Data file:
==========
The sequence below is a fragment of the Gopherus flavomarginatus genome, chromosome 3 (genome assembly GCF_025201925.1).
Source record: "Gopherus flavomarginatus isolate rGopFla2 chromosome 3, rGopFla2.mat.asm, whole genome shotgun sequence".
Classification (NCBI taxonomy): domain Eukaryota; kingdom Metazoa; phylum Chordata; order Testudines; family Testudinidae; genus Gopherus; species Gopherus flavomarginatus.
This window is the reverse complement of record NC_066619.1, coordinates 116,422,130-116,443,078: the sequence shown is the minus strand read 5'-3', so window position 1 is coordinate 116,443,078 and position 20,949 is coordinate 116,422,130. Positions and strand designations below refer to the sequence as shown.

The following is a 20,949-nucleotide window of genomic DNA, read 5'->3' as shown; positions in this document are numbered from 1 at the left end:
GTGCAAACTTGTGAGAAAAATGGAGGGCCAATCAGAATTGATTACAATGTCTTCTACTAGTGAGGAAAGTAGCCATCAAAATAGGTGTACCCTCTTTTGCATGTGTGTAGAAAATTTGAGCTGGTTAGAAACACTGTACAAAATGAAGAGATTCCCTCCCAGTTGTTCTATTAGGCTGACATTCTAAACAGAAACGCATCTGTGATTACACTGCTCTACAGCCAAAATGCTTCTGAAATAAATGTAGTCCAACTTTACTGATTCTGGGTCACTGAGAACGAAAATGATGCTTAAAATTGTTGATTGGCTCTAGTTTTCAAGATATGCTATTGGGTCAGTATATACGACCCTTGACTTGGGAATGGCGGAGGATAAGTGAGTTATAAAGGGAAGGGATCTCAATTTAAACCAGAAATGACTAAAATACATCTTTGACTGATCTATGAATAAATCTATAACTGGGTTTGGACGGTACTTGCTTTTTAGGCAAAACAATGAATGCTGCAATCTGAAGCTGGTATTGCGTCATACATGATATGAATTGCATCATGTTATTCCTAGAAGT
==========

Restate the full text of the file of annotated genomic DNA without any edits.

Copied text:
The sequence below is a fragment of the Gopherus flavomarginatus genome, chromosome 3 (genome assembly GCF_025201925.1).
Source record: "Gopherus flavomarginatus isolate rGopFla2 chromosome 3, rGopFla2.mat.asm, whole genome shotgun sequence".
Classification (NCBI taxonomy): domain Eukaryota; kingdom Metazoa; phylum Chordata; order Testudines; family Testudinidae; genus Gopherus; species Gopherus flavomarginatus.
This window is the reverse complement of record NC_066619.1, coordinates 116,422,130-116,443,078: the sequence shown is the minus strand read 5'-3', so window position 1 is coordinate 116,443,078 and position 20,949 is coordinate 116,422,130. Positions and strand designations below refer to the sequence as shown.

The following is a 20,949-nucleotide window of genomic DNA, read 5'->3' as shown; positions in this document are numbered from 1 at the left end:
GTGCAAACTTGTGAGAAAAATGGAGGGCCAATCAGAATTGATTACAATGTCTTCTACTAGTGAGGAAAGTAGCCATCAAAATAGGTGTACCCTCTTTTGCATGTGTGTAGAAAATTTGAGCTGGTTAGAAACACTGTACAAAATGAAGAGATTCCCTCCCAGTTGTTCTATTAGGCTGACATTCTAAACAGAAACGCATCTGTGATTACACTGCTCTACAGCCAAAATGCTTCTGAAATAAATGTAGTCCAACTTTACTGATTCTGGGTCACTGAGAACGAAAATGATGCTTAAAATTGTTGATTGGCTCTAGTTTTCAAGATATGCTATTGGGTCAGTATATACGACCCTTGACTTGGGAATGGCGGAGGATAAGTGAGTTATAAAGGGAAGGGATCTCAATTTAAACCAGAAATGACTAAAATACATCTTTGACTGATCTATGAATAAATCTATAACTGGGTTTGGACGGTACTTGCTTTTTAGGCAAAACAATGAATGCTGCAATCTGAAGCTGGTATTGCGTCATACATGATATGAATTGCATCATGTTATTCCTAGAAGT